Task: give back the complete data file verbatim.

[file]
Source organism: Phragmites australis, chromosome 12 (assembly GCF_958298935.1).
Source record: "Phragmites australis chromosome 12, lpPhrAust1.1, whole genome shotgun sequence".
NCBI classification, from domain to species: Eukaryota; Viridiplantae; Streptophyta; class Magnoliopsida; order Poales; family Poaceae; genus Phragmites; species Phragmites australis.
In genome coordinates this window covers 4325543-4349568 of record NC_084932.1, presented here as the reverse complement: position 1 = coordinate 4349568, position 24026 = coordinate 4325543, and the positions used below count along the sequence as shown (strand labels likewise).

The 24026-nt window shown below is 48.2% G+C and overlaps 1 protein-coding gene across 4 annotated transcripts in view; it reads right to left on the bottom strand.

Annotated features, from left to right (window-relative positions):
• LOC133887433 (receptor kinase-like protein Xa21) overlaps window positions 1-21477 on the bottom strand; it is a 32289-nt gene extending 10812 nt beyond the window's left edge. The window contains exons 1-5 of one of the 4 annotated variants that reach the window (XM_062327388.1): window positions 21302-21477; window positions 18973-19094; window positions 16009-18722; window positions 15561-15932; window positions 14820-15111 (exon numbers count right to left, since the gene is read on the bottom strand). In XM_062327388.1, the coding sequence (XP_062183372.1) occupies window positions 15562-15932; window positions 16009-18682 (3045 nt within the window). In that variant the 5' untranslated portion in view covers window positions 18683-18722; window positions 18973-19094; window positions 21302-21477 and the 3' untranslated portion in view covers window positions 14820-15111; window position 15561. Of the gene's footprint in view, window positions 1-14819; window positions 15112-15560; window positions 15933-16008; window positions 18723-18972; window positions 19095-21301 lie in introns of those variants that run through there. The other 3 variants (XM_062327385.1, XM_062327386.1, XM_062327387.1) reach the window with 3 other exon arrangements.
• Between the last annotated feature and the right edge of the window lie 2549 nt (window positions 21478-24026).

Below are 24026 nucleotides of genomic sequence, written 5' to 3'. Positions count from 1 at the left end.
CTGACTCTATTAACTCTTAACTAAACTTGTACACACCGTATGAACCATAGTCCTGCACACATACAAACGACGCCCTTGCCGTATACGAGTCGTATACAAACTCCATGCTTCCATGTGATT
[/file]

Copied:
Source organism: Phragmites australis, chromosome 12 (assembly GCF_958298935.1).
Source record: "Phragmites australis chromosome 12, lpPhrAust1.1, whole genome shotgun sequence".
NCBI classification, from domain to species: Eukaryota; Viridiplantae; Streptophyta; class Magnoliopsida; order Poales; family Poaceae; genus Phragmites; species Phragmites australis.
In genome coordinates this window covers 4325543-4349568 of record NC_084932.1, presented here as the reverse complement: position 1 = coordinate 4349568, position 24026 = coordinate 4325543, and the positions used below count along the sequence as shown (strand labels likewise).

The 24026-nt window shown below is 48.2% G+C and overlaps 1 protein-coding gene across 4 annotated transcripts in view; it reads right to left on the bottom strand.

Annotated features, from left to right (window-relative positions):
• LOC133887433 (receptor kinase-like protein Xa21) overlaps window positions 1-21477 on the bottom strand; it is a 32289-nt gene extending 10812 nt beyond the window's left edge. The window contains exons 1-5 of one of the 4 annotated variants that reach the window (XM_062327388.1): window positions 21302-21477; window positions 18973-19094; window positions 16009-18722; window positions 15561-15932; window positions 14820-15111 (exon numbers count right to left, since the gene is read on the bottom strand). In XM_062327388.1, the coding sequence (XP_062183372.1) occupies window positions 15562-15932; window positions 16009-18682 (3045 nt within the window). In that variant the 5' untranslated portion in view covers window positions 18683-18722; window positions 18973-19094; window positions 21302-21477 and the 3' untranslated portion in view covers window positions 14820-15111; window position 15561. Of the gene's footprint in view, window positions 1-14819; window positions 15112-15560; window positions 15933-16008; window positions 18723-18972; window positions 19095-21301 lie in introns of those variants that run through there. The other 3 variants (XM_062327385.1, XM_062327386.1, XM_062327387.1) reach the window with 3 other exon arrangements.
• Between the last annotated feature and the right edge of the window lie 2549 nt (window positions 21478-24026).

Below are 24026 nucleotides of genomic sequence, written 5' to 3'. Positions count from 1 at the left end.
CTGACTCTATTAACTCTTAACTAAACTTGTACACACCGTATGAACCATAGTCCTGCACACATACAAACGACGCCCTTGCCGTATACGAGTCGTATACAAACTCCATGCTTCCATGTGATT